In closing off most of the Chukchi and Beafurt Seas to exploration the Obama administration has largely ignored the opinion America’s Arctic communities. The communities that reside in the northern part of Alaska have repeatedly advocated for drilling opportunities in the region. The majority of Native towns and villages want to see Arctic energy projects come online because they bring jobs and tax revenue to local governments. They have seen a positive improvement in quality of life when Arctic oil and gas is flowing. Unfortunately, the administration has ignored the pleas of the people of the Far North and has closed the Arctic for business with its latest ban.
Sadly it appears that the U.S. isn’t the only one ignoring the needs of the people who live closest to energy exploration. Just this week, the Yukon News, based Whitehorse Canada, reported that Canadian northerners felt they were not consulted when Prime Minister Justin Trudeau announced that Canada was joining the U.S. to ban drilling in Arctic waters. Yukon Premier Sandy Silver noted that he had doubts about the level of Northerner involvement in the decision:
“I expressed my concern at that time that we had not been involved in this decision and that unilateral decisions for the North are obviously not something we support,”
Ted Laking, chief of staff for the Yukon Party criticized the decision making process behind the ban saying:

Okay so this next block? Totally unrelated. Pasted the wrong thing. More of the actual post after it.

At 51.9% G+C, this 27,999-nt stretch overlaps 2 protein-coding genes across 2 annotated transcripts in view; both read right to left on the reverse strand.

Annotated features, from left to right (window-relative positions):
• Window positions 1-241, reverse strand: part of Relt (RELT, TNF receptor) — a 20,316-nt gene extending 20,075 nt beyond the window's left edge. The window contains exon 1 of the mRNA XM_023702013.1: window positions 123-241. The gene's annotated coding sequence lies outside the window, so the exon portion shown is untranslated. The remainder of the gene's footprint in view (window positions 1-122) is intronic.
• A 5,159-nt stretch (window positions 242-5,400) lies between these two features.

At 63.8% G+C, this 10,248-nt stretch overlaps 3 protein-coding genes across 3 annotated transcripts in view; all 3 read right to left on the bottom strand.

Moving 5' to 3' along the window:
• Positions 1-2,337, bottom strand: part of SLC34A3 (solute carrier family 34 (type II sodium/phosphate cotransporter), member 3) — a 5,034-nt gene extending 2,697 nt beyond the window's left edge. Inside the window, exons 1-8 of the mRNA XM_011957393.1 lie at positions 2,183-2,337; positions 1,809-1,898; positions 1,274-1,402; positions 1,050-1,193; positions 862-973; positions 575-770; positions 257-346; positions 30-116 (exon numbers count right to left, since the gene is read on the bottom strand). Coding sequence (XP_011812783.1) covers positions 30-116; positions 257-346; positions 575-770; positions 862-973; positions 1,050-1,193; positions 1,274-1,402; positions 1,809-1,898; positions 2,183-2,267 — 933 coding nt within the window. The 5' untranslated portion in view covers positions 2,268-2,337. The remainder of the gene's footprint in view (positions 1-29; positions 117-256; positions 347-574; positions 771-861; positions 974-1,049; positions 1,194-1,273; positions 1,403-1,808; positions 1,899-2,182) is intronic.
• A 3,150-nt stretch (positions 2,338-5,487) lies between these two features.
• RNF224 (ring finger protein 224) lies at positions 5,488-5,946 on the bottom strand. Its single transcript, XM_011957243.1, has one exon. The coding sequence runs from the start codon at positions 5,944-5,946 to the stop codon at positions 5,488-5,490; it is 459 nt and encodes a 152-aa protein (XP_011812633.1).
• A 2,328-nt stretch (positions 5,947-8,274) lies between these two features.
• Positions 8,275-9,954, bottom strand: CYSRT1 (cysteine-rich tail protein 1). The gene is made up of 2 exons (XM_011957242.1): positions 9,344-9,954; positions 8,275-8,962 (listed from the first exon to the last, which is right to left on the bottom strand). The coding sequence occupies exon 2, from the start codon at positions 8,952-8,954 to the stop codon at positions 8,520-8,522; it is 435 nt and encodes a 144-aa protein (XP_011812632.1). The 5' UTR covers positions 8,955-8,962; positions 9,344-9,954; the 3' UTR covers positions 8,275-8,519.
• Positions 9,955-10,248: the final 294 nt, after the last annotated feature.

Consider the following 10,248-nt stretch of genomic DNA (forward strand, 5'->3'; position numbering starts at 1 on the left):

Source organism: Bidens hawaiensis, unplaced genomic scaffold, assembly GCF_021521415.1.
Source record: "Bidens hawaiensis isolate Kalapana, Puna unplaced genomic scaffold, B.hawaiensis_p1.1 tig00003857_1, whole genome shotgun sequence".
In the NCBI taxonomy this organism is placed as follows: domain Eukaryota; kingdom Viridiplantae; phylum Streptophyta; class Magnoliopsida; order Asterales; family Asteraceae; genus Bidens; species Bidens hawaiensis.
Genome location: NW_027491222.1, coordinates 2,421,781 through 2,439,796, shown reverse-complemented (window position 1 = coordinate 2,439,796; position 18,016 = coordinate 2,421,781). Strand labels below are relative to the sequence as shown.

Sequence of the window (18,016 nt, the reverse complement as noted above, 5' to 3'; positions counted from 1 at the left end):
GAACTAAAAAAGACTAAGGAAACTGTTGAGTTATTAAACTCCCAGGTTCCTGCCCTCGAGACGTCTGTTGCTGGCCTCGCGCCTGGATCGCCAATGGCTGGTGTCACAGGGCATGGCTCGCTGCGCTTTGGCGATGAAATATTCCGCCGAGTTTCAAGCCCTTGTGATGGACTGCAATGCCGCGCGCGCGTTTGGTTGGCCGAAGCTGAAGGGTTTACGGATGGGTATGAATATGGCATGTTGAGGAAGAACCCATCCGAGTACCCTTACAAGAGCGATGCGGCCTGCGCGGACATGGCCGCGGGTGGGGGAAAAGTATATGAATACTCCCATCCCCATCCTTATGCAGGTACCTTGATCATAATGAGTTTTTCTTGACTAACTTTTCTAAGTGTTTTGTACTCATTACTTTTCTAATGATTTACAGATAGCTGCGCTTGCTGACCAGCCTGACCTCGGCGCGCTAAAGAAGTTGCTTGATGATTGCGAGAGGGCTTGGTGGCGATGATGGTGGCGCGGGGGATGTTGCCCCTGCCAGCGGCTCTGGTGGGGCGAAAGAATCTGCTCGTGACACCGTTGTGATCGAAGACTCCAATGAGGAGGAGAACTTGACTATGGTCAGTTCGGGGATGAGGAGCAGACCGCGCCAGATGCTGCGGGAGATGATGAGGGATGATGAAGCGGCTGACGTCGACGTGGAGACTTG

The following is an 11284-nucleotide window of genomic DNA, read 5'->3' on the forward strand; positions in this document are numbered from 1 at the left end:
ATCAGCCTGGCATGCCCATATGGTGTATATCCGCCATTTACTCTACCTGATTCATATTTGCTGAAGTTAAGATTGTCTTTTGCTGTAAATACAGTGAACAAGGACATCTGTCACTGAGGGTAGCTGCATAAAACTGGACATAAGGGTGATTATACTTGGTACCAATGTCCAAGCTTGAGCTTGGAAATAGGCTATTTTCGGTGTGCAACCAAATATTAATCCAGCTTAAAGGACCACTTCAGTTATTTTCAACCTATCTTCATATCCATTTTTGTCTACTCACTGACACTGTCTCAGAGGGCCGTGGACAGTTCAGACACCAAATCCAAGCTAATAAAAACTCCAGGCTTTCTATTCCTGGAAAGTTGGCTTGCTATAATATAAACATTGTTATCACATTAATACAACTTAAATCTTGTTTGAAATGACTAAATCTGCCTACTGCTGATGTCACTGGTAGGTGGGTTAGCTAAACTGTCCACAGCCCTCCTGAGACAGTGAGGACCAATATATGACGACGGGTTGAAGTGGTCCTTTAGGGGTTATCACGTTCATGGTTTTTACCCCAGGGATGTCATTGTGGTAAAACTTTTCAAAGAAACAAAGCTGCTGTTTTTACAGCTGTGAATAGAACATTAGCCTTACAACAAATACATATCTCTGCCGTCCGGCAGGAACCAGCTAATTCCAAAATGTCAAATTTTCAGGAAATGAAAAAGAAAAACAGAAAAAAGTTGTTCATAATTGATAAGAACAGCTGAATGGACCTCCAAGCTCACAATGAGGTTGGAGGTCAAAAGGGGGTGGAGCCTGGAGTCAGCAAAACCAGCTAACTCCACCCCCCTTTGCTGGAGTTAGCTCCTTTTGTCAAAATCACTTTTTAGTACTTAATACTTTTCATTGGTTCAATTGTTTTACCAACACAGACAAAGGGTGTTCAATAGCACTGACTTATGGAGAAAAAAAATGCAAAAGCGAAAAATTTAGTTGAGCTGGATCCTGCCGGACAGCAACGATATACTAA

“We think that Yukoners should have been properly consulted […] “Ultimately, it should be northerners determining our destiny, not Ottawa.”
Merven Gruben, the former mayor of Tuktoyaktuk (also located in the Yukon Territory) discussed how the environmentalist who cheered the ban are out of touch with the needs of his community:
“We’re trying to be self-reliant and get off social assistance. You get all these environmentalists, and Greenpeace, World Wildlife Fund are doing all this stuff and shutting this down, and then they take off. They’re not going to feed us.”
The people of Alaska’s North Slope can relate to this frustration. Groups like the Arctic Slope Regional Corporation, Arctic Iñupiat Offshore, the Arctic Coalition, and Ahtna Inc. penned op-eds, testified in hearings, and made visits to DC all in support of Arctic offshore development. These groups (and many others) spoke candidly about how much their communities rely on the revenue that energy projects bring to the region. At a 2016 hearing in Washington, D.C., Alaska’s Wainwright Mayor John Hopson stated:
“The oil and gas industry is also the source of many jobs for the Native shareholders of our Alaska Native corporations, including oil field contracting, regulatory permitting, engineering, pipeline design and maintenance, property leasing, and spill prevention and response. We need those jobs to truly sustain our communities. To put it simply, though we work hard to protect our subsistence way of life, we cannot hunt without bullets and fuel, and we cannot buy bullets and fuel without jobs that provide income.”
It seems that activists groups and federal lawmakers in the U.S. and Canada are guilty of repeatedly politicizing the Arctic and making decisions based on their own agendas. Native groups in both countries have expressed that this new drilling ban will be hugely damaging to their economy and their communities. Ottawa and Washington, D.C. must consult the groups most affected by oil and gas exploration before they decide to enforce a massive moratorium. While this idea seems second nature to most, it appears to be a novel concept for some of North America’s most prominent leaders.
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